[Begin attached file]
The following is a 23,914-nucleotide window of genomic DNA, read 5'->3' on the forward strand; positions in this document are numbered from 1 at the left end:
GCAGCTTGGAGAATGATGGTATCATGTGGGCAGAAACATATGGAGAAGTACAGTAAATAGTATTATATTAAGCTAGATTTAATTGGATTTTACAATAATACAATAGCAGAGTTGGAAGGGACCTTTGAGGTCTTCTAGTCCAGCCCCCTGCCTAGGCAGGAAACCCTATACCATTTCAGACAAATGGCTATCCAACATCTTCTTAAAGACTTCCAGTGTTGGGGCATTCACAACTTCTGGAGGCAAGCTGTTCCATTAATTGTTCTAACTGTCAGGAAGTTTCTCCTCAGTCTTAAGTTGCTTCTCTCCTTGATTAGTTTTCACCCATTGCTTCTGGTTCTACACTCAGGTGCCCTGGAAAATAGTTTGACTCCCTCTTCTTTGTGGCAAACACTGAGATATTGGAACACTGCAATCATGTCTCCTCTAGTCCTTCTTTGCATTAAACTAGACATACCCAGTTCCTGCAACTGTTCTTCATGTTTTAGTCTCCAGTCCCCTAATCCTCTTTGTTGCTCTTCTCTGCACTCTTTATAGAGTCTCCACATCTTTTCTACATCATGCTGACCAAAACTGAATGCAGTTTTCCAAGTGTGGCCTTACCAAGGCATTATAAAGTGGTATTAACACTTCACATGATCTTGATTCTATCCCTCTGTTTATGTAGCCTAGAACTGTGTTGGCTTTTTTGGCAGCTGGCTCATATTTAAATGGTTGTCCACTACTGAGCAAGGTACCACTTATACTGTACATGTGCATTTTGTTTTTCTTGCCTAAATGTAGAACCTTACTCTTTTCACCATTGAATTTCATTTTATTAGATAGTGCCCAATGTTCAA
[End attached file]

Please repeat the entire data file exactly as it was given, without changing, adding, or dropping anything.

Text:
The following is a 23,914-nucleotide window of genomic DNA, read 5'->3' on the forward strand; positions in this document are numbered from 1 at the left end:
GCAGCTTGGAGAATGATGGTATCATGTGGGCAGAAACATATGGAGAAGTACAGTAAATAGTATTATATTAAGCTAGATTTAATTGGATTTTACAATAATACAATAGCAGAGTTGGAAGGGACCTTTGAGGTCTTCTAGTCCAGCCCCCTGCCTAGGCAGGAAACCCTATACCATTTCAGACAAATGGCTATCCAACATCTTCTTAAAGACTTCCAGTGTTGGGGCATTCACAACTTCTGGAGGCAAGCTGTTCCATTAATTGTTCTAACTGTCAGGAAGTTTCTCCTCAGTCTTAAGTTGCTTCTCTCCTTGATTAGTTTTCACCCATTGCTTCTGGTTCTACACTCAGGTGCCCTGGAAAATAGTTTGACTCCCTCTTCTTTGTGGCAAACACTGAGATATTGGAACACTGCAATCATGTCTCCTCTAGTCCTTCTTTGCATTAAACTAGACATACCCAGTTCCTGCAACTGTTCTTCATGTTTTAGTCTCCAGTCCCCTAATCCTCTTTGTTGCTCTTCTCTGCACTCTTTATAGAGTCTCCACATCTTTTCTACATCATGCTGACCAAAACTGAATGCAGTTTTCCAAGTGTGGCCTTACCAAGGCATTATAAAGTGGTATTAACACTTCACATGATCTTGATTCTATCCCTCTGTTTATGTAGCCTAGAACTGTGTTGGCTTTTTTGGCAGCTGGCTCATATTTAAATGGTTGTCCACTACTGAGCAAGGTACCACTTATACTGTACATGTGCATTTTGTTTTTCTTGCCTAAATGTAGAACCTTACTCTTTTCACCATTGAATTTCATTTTATTAGATAGTGCCCAATGTTCAA